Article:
The weather network took an interest in a group show that I put together at the Wychwood Artscape Community Gallery. The three artists showing together have a serious interest in conservation. Kasia Burdaka, who interviewed me nicknamed me Echo-the-Eco-Artist
The show was called: Nature: Up Close and Personal with artists Gwen Duda, Jordan Dunlop, and Echo Railton
“Observations made manifest. Evocative, compelling works by community-centric GREENophiles.” Works in charcoal, acrylic and oil at the Artscape Wychwood Barns Art Gallery, 76 Wychwood Avenue, Toronto.
Echo: “My belly and the bees – Questioning my selfish relationship with the natural world”
This recent body of work is a reaction to human engagement with, and responsibility for land use, agriculture and industry.From the universality of cellular configuration to the super-industrial agricultural systems that we have become dependant on, I play with forms and narratives and with my food.
Gwen: Nature inspired expressionistic acrylic and oil paintings emotionally evocative, visually colour rich and dynamic in design and subject. The work is infused with the mystical and strives to reveal what is true whether it be a commentary on ecological issues or the sheer power and beauty of nature itself and how we internalize and experience that.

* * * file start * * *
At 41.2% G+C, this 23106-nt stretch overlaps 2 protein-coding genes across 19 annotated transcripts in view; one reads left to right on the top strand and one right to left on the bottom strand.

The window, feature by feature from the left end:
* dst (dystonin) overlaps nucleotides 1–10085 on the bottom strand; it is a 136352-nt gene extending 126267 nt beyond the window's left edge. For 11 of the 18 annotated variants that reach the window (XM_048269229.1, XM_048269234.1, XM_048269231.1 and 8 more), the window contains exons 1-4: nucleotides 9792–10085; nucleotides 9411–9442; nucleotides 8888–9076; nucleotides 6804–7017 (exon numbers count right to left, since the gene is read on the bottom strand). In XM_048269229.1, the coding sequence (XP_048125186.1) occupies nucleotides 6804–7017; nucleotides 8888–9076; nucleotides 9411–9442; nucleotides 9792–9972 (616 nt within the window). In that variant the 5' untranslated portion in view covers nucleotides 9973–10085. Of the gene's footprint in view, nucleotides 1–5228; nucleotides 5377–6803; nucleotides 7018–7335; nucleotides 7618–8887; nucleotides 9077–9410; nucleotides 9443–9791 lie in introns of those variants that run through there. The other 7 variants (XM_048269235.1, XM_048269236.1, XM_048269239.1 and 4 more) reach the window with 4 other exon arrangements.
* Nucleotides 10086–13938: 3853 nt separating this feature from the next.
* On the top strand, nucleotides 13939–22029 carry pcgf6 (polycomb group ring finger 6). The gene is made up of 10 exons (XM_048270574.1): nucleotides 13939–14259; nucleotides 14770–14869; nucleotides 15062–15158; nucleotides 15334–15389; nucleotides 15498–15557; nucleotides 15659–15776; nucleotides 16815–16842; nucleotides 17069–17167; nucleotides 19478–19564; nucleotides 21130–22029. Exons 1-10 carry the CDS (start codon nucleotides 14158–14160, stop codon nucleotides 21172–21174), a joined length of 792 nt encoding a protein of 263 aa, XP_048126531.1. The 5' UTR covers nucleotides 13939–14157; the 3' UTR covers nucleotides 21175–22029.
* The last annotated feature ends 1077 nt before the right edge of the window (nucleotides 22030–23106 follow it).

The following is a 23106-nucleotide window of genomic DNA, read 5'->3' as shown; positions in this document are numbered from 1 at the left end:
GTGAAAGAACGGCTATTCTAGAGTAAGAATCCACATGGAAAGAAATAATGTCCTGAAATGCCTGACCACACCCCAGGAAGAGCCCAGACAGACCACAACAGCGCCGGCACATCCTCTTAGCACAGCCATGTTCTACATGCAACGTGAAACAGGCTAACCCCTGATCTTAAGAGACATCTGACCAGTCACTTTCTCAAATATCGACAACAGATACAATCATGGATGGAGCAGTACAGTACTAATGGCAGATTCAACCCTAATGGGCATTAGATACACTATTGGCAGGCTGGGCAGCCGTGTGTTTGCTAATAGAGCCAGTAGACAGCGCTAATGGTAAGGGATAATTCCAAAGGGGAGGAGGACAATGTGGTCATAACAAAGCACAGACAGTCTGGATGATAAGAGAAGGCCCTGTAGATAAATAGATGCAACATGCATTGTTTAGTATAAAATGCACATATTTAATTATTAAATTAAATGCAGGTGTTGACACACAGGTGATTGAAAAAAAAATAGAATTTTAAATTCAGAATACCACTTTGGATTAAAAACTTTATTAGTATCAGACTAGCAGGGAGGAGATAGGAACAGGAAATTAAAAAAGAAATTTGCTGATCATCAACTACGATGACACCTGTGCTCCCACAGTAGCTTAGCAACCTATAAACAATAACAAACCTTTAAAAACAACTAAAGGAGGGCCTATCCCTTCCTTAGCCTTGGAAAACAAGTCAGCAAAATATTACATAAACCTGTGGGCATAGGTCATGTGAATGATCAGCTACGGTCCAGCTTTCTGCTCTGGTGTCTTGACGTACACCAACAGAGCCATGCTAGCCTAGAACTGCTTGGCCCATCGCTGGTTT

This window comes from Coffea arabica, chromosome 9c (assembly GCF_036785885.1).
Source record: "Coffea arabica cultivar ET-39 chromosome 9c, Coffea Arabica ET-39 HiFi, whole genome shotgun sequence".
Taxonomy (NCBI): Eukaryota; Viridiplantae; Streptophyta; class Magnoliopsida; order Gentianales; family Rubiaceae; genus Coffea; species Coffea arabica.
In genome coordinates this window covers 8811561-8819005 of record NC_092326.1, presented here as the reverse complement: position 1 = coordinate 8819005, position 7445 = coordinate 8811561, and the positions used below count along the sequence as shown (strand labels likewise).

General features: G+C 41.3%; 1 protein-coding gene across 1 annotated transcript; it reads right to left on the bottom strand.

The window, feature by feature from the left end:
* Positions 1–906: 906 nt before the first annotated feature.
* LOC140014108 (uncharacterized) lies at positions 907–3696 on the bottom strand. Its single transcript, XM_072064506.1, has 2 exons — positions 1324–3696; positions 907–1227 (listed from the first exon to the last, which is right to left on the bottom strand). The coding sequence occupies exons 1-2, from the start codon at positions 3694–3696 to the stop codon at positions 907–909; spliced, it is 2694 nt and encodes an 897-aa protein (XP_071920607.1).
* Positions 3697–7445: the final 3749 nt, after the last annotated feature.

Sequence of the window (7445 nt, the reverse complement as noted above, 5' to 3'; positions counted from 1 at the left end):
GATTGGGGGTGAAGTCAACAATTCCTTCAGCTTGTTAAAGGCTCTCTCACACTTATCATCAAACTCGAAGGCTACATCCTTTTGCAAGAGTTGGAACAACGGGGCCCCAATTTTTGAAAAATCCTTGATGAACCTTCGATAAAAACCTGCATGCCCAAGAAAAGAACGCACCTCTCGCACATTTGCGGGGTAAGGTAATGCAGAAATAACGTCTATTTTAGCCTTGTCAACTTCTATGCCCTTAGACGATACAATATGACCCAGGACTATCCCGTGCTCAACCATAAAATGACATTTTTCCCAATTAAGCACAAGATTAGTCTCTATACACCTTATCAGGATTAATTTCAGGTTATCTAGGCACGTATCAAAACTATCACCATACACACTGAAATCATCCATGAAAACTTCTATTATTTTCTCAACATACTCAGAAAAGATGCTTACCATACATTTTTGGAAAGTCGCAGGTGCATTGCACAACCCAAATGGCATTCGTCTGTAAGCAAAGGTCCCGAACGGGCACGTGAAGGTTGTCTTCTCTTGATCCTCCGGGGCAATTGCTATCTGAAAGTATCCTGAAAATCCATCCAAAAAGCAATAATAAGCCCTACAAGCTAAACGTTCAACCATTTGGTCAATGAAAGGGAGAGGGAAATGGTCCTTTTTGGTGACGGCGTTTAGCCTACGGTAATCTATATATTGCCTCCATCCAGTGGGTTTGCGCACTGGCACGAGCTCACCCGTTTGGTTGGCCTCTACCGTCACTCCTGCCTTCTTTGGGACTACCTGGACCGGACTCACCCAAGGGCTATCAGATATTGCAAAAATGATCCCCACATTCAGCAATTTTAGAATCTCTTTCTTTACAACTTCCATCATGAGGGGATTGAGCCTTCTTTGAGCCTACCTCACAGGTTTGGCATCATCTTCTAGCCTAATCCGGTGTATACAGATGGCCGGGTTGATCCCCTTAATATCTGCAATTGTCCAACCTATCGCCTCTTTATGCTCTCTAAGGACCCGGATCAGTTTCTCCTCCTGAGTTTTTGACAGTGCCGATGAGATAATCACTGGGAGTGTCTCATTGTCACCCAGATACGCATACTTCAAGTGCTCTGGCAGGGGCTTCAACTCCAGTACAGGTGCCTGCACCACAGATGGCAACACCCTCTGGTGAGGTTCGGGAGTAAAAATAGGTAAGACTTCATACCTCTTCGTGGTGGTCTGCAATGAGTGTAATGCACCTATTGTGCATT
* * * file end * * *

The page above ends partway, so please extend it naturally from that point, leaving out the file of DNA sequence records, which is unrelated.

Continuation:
Jordan: In order to resolve creative problems in my art practice I need to walk and experience the environment. I trek through urban city infrastructures until a moment of inspiration is revealed.
Jordan Dunlop’s art practice is centered on discovery, play and awareness of the extraordinary found in the everyday. Experiences considered ordinary such as the act of walking too simply observing our busy urban infrastructure become vast source material to paint, draw and too create from. During the creative process these real and banal acts become transformed and internalized to accommodate imagination and to build a personal mythology of our ever changing environment.